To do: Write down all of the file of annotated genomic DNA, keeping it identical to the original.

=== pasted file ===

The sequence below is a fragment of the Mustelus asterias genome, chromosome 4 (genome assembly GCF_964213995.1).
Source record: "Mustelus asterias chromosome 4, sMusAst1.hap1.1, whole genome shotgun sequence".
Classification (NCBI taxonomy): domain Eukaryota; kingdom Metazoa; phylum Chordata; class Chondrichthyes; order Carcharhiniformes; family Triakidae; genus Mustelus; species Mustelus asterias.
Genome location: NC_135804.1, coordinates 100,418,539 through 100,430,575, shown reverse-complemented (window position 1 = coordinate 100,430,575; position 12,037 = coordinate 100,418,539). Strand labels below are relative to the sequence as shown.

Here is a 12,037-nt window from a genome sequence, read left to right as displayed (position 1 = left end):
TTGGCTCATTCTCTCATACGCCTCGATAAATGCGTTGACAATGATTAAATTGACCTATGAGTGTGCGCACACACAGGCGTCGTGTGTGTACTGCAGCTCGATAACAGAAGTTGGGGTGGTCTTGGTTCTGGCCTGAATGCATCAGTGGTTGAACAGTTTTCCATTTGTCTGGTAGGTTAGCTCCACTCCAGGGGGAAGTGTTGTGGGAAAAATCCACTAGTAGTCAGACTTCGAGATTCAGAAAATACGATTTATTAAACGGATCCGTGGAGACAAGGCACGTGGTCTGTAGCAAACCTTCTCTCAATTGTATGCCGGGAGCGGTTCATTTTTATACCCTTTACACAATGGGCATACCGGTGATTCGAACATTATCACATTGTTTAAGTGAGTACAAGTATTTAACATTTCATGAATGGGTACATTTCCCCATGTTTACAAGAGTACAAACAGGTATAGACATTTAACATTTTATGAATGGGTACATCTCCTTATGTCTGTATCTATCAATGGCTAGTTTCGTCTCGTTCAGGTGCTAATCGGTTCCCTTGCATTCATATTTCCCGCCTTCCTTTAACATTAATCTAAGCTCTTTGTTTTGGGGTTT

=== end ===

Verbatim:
The sequence below is a fragment of the Mustelus asterias genome, chromosome 4 (genome assembly GCF_964213995.1).
Source record: "Mustelus asterias chromosome 4, sMusAst1.hap1.1, whole genome shotgun sequence".
Classification (NCBI taxonomy): domain Eukaryota; kingdom Metazoa; phylum Chordata; class Chondrichthyes; order Carcharhiniformes; family Triakidae; genus Mustelus; species Mustelus asterias.
Genome location: NC_135804.1, coordinates 100,418,539 through 100,430,575, shown reverse-complemented (window position 1 = coordinate 100,430,575; position 12,037 = coordinate 100,418,539). Strand labels below are relative to the sequence as shown.

Here is a 12,037-nt window from a genome sequence, read left to right as displayed (position 1 = left end):
TTGGCTCATTCTCTCATACGCCTCGATAAATGCGTTGACAATGATTAAATTGACCTATGAGTGTGCGCACACACAGGCGTCGTGTGTGTACTGCAGCTCGATAACAGAAGTTGGGGTGGTCTTGGTTCTGGCCTGAATGCATCAGTGGTTGAACAGTTTTCCATTTGTCTGGTAGGTTAGCTCCACTCCAGGGGGAAGTGTTGTGGGAAAAATCCACTAGTAGTCAGACTTCGAGATTCAGAAAATACGATTTATTAAACGGATCCGTGGAGACAAGGCACGTGGTCTGTAGCAAACCTTCTCTCAATTGTATGCCGGGAGCGGTTCATTTTTATACCCTTTACACAATGGGCATACCGGTGATTCGAACATTATCACATTGTTTAAGTGAGTACAAGTATTTAACATTTCATGAATGGGTACATTTCCCCATGTTTACAAGAGTACAAACAGGTATAGACATTTAACATTTTATGAATGGGTACATCTCCTTATGTCTGTATCTATCAATGGCTAGTTTCGTCTCGTTCAGGTGCTAATCGGTTCCCTTGCATTCATATTTCCCGCCTTCCTTTAACATTAATCTAAGCTCTTTGTTTTGGGGTTT